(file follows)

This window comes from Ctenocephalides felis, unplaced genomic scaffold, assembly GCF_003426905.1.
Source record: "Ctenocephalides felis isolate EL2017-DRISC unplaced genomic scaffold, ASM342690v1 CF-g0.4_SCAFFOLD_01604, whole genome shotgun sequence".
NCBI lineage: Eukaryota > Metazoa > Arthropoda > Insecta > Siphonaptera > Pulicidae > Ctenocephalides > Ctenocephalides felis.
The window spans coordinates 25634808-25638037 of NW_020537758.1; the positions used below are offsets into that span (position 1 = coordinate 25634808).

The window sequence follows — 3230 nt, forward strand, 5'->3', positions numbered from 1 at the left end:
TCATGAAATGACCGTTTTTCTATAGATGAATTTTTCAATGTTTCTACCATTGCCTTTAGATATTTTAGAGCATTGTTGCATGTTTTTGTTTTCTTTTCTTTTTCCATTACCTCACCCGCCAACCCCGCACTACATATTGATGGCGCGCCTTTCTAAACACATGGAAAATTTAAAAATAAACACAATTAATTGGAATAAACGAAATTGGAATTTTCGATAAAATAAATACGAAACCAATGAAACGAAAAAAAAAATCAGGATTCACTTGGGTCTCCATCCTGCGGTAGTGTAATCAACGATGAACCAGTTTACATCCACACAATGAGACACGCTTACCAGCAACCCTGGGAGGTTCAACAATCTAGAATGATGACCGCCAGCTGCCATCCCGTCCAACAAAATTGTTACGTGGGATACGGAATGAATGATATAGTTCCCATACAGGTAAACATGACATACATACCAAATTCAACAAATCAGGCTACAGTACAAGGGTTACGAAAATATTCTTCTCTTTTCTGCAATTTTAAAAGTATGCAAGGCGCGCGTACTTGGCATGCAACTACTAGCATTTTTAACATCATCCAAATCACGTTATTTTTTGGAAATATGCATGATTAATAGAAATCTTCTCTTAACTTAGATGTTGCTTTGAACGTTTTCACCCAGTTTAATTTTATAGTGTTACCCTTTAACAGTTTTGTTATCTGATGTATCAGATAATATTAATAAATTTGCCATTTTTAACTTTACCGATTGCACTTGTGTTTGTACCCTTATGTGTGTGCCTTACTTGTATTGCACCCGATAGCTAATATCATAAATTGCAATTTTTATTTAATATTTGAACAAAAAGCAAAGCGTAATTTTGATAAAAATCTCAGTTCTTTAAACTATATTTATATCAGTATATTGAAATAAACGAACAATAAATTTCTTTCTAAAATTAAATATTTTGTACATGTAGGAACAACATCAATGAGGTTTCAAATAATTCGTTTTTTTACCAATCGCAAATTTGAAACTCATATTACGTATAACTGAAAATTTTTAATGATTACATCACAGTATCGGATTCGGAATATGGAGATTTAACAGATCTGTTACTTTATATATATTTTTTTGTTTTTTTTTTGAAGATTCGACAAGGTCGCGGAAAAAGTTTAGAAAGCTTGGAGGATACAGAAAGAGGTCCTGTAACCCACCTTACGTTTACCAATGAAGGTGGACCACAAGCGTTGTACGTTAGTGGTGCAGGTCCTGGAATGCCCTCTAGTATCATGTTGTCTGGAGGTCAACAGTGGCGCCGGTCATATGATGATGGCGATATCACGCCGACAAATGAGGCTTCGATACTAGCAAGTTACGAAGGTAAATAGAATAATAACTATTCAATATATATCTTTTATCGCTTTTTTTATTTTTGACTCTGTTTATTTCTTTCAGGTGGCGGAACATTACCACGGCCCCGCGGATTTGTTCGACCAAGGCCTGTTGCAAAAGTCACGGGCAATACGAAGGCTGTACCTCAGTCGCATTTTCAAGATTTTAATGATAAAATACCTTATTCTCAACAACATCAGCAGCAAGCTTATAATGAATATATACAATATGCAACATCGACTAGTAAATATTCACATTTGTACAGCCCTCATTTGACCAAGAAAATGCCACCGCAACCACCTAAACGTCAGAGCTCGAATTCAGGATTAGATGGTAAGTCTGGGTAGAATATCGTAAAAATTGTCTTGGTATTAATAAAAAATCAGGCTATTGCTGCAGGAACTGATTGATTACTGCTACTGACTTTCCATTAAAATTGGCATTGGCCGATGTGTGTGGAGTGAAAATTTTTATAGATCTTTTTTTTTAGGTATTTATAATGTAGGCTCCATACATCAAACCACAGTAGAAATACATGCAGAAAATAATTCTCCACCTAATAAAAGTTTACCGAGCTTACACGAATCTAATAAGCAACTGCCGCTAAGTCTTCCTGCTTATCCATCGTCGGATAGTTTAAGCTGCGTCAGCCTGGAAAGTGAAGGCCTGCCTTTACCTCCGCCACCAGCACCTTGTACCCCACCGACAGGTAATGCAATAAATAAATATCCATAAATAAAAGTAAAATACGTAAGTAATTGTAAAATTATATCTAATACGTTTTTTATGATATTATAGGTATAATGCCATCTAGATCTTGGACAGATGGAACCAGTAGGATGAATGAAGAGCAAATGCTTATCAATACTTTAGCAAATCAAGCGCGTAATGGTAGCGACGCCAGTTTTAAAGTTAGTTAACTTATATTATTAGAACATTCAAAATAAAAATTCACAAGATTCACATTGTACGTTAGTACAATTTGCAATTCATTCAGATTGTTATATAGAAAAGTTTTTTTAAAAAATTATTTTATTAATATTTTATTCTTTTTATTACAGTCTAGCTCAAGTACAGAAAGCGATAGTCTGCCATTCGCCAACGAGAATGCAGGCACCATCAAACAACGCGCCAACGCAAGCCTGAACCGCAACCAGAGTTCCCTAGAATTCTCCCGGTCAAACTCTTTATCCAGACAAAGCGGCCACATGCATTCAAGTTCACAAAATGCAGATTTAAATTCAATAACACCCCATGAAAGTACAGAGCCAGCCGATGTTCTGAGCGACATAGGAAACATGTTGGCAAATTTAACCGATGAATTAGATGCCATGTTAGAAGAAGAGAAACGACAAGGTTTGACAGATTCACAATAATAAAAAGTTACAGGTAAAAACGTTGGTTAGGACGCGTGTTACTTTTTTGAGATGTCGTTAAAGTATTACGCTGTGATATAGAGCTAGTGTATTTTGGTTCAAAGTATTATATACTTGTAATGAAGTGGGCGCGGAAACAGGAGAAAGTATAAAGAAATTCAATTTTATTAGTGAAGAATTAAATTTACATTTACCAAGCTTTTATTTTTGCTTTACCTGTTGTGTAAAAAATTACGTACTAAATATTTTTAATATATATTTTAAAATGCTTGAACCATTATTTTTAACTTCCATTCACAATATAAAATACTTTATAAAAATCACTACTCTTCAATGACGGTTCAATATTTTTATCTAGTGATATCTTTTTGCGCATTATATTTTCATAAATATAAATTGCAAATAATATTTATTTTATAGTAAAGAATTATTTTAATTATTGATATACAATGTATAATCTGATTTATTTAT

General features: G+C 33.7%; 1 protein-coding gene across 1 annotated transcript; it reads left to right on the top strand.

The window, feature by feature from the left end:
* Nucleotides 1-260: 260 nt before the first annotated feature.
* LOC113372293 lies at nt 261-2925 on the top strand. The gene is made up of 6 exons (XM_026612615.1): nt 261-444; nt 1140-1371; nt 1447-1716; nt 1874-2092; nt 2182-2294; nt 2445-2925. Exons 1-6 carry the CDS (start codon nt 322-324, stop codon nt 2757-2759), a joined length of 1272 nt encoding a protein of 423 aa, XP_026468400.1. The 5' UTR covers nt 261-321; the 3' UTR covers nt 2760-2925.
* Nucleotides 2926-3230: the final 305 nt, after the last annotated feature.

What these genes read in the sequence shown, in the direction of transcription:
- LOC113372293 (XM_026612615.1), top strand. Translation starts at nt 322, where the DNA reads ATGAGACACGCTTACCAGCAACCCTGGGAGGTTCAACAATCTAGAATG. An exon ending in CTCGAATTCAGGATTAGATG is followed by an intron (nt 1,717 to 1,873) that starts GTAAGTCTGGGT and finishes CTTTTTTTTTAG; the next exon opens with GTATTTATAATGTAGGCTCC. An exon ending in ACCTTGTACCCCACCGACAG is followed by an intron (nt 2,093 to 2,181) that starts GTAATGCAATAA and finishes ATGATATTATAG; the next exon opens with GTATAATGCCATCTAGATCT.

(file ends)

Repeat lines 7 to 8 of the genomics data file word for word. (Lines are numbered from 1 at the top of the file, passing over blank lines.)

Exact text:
General features: G+C 33.7%; 1 protein-coding gene across 1 annotated transcript; it reads left to right on the top strand.

The window, feature by feature from the left end: